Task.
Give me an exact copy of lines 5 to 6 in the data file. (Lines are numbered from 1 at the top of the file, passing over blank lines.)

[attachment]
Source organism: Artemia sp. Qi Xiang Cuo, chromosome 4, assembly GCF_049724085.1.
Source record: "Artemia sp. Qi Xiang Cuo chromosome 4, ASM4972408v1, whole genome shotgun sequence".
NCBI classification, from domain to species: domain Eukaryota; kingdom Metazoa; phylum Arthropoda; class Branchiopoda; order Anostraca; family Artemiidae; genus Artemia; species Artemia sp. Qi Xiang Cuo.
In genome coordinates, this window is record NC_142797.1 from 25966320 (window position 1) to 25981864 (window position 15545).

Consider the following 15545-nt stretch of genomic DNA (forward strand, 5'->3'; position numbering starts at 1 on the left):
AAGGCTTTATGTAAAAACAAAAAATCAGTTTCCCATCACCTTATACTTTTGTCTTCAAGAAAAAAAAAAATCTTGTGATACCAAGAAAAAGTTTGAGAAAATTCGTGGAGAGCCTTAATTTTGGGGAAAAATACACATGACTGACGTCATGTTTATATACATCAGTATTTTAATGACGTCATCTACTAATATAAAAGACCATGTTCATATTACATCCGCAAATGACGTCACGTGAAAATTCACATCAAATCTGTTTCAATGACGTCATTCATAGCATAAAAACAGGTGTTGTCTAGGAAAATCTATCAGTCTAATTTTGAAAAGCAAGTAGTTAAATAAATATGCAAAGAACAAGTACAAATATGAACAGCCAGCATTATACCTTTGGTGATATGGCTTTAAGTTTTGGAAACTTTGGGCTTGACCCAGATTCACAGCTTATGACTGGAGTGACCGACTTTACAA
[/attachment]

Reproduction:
Consider the following 15545-nt stretch of genomic DNA (forward strand, 5'->3'; position numbering starts at 1 on the left):
AAGGCTTTATGTAAAAACAAAAAATCAGTTTCCCATCACCTTATACTTTTGTCTTCAAGAAAAAAAAAAATCTTGTGATACCAAGAAAAAGTTTGAGAAAATTCGTGGAGAGCCTTAATTTTGGGGAAAAATACACATGACTGACGTCATGTTTATATACATCAGTATTTTAATGACGTCATCTACTAATATAAAAGACCATGTTCATATTACATCCGCAAATGACGTCACGTGAAAATTCACATCAAATCTGTTTCAATGACGTCATTCATAGCATAAAAACAGGTGTTGTCTAGGAAAATCTATCAGTCTAATTTTGAAAAGCAAGTAGTTAAATAAATATGCAAAGAACAAGTACAAATATGAACAGCCAGCATTATACCTTTGGTGATATGGCTTTAAGTTTTGGAAACTTTGGGCTTGACCCAGATTCACAGCTTATGACTGGAGTGACCGACTTTACAA